CPSC 422/522: Operating Systems


Homework: scheduling

Read: swtch.S and proc.c (focus on the code that switches between processes, specifically scheduler and sched). Also process creation: sys_fork() and copyproc().

Hand-In Procedure

You are to turn in this homework during lecture. Please write up your answers to the exercises below and hand them in to a staff member at the beginning of lecture.

Introduction

In this homework you will investigate how the kernel switches between two processes.

Assignment:

Suppose a process that is running in the kernel calls sched(), which ends up jumping into scheduler().

Turn in: Where is the stack that sched() executes on?

Turn in: Where is the stack that scheduler() executes on?

Turn in: When sched() calls swtch(), does that call to swtch() ever return? If so, when?

Now think back to lecture 2 and the invariants that gcc expects any function, including swtch, to maintain. Compare these invariants with what swtch actually implements, and the state that our kernel maintains in a struct context.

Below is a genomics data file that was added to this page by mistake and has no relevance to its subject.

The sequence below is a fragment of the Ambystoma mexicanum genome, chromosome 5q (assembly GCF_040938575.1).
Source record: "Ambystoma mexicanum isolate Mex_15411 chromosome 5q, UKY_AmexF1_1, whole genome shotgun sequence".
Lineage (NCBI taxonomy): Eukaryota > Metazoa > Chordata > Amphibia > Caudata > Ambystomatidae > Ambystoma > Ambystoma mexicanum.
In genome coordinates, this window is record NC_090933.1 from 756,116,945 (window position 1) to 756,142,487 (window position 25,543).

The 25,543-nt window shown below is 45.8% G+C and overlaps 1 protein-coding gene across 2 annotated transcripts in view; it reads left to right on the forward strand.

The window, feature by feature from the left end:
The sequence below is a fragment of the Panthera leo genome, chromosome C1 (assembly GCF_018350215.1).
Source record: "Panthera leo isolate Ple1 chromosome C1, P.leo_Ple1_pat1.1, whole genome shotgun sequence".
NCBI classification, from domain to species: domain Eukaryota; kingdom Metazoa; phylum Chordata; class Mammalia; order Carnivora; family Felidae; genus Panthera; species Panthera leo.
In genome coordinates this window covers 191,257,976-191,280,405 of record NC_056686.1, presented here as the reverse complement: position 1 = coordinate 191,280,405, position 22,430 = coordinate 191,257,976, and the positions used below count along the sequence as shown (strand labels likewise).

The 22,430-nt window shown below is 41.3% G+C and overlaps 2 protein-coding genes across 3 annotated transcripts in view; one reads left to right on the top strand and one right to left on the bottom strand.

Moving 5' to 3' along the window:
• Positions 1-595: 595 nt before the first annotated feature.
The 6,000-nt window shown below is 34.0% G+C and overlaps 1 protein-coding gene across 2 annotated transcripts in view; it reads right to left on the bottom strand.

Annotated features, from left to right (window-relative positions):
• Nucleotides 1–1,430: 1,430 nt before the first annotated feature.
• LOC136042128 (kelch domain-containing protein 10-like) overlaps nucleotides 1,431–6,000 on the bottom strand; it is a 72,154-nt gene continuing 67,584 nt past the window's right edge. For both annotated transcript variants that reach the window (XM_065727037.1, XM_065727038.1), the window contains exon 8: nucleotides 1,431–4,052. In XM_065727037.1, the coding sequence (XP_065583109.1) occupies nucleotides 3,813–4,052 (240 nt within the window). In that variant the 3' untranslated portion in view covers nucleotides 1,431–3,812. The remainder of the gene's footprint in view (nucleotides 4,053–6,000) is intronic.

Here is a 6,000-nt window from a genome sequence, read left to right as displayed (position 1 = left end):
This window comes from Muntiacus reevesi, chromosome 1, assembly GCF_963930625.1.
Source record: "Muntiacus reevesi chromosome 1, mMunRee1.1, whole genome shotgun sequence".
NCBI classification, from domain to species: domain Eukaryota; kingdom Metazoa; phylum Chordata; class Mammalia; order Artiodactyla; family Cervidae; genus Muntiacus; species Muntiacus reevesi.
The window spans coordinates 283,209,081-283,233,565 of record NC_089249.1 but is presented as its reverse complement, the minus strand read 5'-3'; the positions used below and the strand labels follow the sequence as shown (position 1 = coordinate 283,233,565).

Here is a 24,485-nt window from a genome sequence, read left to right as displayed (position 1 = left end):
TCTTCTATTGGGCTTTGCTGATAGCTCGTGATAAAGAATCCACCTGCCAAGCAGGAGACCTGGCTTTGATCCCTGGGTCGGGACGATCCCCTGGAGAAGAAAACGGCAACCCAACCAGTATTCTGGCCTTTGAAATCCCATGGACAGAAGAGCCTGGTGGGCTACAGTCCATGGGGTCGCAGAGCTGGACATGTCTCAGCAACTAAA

Turn in: Could swtch do less work and still be correct? Could we reduce the size of a struct context? Provide concrete examples if yes, or argue for why not.

Surround the call to swtch() in scheduler() with calls to cprintf() like this:

  cprintf("a");
  swtch(&cpu->scheduler, &proc->context);
  cprintf("b");

Similarly, surround the call to swtch() in sched() with calls to cprintf() like this:

  cprintf("c");
  swtch(&proc->context, cpu->scheduler);
  cprintf("d");

Rebuild your kernel and boot it on QEMU. With a few exceptions you should see a regular four-character pattern repeated over and over.

Turn in: What is the four-character pattern?

Turn in: The very first characters are ac. Why does this happen?

This completes the homework.


Bryan Ford, Department of Computer Science, Yale University
[an error occurred while processing this directive] Based on MIT 6.828 materials by Frans Kaashoek and others